The [EIB] is a huge success story through numerous administrations of both parties and is under particularly strong management now. The [EIB] not only does not cost taxpayers a dime, it turns a dandy profit (almost $2 billion during the past five years) from its careful management of the fees it charges companies for loans and assistance.


Such pragmatic and political considerations underlay an agreement to renew the EIB charter through September 2014 (a four-year extension was initially proposed) and raise the bank’s commitment limit from $100B to $140B.  As a sop for conservative opponents, the bill calls for the Treasury Department to engage in “multilateral negotiations with foreign countries that have similar banks to reduce or end all export subsidies.”  The House bill passed last week by a 330-93 margin (all the “no” votes were cast by Republicans). House OKs bill to reauthorize Ex-Im bank, Tim Devaney, Washington Times, 5/9/11.  http://bit.ly/K5x6EG

This outcome delighted the business community, as evidenced by a statement of the National Association of Manufacturers.  Export-Import Bank deal reached, David Rogers, Politico, 5/7/12.

Leaders on both sides of the political aisle came together today to prevent the unilateral economic disarmament of the United States on the issue of export financing. Our international competitors are aggressively promoting exports and capturing markets, while some in Congress have been working to eliminate a vital tool for job creation. Today, Rep. Cantor and Rep. Hoyer displayed much-needed leadership to bring both parties together to save the Ex-Im Bank and protect nearly 290,000 jobs.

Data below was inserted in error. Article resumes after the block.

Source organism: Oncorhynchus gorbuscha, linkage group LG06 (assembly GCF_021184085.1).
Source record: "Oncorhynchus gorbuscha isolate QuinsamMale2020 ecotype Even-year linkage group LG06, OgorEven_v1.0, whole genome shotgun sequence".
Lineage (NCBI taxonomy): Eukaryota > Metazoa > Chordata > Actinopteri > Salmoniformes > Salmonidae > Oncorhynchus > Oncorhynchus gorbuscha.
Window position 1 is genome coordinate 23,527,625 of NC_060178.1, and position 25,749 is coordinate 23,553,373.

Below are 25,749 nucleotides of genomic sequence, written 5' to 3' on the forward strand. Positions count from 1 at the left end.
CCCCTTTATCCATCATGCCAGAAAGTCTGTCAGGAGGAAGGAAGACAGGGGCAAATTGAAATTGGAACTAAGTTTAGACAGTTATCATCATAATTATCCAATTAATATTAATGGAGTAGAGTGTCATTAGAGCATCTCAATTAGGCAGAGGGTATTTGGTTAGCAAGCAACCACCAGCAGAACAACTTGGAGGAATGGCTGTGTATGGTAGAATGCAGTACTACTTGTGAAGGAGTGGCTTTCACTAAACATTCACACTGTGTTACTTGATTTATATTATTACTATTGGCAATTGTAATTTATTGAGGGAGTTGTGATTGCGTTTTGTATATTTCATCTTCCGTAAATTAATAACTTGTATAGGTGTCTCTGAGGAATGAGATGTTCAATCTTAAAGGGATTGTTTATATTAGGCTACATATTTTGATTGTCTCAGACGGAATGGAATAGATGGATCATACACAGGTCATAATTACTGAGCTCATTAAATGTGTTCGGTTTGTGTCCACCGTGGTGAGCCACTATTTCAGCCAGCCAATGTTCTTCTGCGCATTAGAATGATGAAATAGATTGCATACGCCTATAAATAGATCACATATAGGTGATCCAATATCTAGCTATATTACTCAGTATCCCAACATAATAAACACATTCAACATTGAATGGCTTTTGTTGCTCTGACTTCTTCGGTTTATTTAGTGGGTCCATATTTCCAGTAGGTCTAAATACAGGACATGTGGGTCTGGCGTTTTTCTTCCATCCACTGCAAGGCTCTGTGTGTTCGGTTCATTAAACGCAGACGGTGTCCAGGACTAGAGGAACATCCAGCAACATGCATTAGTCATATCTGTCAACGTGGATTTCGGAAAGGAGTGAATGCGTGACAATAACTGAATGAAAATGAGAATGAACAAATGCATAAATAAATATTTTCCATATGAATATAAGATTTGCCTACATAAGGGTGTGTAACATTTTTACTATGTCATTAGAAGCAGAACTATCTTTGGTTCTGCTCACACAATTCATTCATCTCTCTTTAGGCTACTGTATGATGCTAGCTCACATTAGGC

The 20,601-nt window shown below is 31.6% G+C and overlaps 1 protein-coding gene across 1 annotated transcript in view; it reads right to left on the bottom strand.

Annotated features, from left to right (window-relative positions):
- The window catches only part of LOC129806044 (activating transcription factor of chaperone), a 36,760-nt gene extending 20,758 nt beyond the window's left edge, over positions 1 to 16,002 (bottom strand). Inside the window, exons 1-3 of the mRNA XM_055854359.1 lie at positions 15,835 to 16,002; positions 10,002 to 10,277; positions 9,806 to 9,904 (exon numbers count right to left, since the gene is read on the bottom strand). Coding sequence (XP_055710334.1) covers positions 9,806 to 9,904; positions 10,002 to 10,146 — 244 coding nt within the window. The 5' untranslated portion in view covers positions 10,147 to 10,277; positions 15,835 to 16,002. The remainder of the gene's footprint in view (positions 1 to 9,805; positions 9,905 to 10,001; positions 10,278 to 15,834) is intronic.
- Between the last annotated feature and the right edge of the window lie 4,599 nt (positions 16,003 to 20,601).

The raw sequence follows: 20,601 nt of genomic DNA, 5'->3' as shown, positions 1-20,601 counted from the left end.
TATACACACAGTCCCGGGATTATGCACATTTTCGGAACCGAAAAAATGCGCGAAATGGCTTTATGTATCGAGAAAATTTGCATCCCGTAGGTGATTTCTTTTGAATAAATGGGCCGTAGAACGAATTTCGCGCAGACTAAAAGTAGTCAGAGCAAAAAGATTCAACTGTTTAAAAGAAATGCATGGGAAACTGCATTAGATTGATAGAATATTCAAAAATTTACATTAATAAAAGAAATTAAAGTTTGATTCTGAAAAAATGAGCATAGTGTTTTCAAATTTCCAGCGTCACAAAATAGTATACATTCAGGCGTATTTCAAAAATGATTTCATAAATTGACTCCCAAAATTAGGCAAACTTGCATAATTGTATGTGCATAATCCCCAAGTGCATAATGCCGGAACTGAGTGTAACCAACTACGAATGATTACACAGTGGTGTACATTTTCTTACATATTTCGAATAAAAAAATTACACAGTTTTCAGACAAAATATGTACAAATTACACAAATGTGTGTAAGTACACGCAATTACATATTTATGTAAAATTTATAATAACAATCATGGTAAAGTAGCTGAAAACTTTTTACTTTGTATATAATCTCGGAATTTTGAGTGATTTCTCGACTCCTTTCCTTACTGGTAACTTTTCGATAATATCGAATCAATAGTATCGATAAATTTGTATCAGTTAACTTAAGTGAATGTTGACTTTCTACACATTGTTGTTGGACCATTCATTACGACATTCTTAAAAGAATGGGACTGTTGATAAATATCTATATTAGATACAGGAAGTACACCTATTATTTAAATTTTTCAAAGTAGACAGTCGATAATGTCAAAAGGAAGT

A dynamic situation – So far we have implicitly assumed that the EIB will continue to operate as it has in the past.  This is not necessarily true, and indeed changes have been proposed that could significantly affect the EIB’s operations.

First, the president has proposed that the EIB and several other trade-related organizations be combined into a new department, supposedly to achieve operating efficiencies.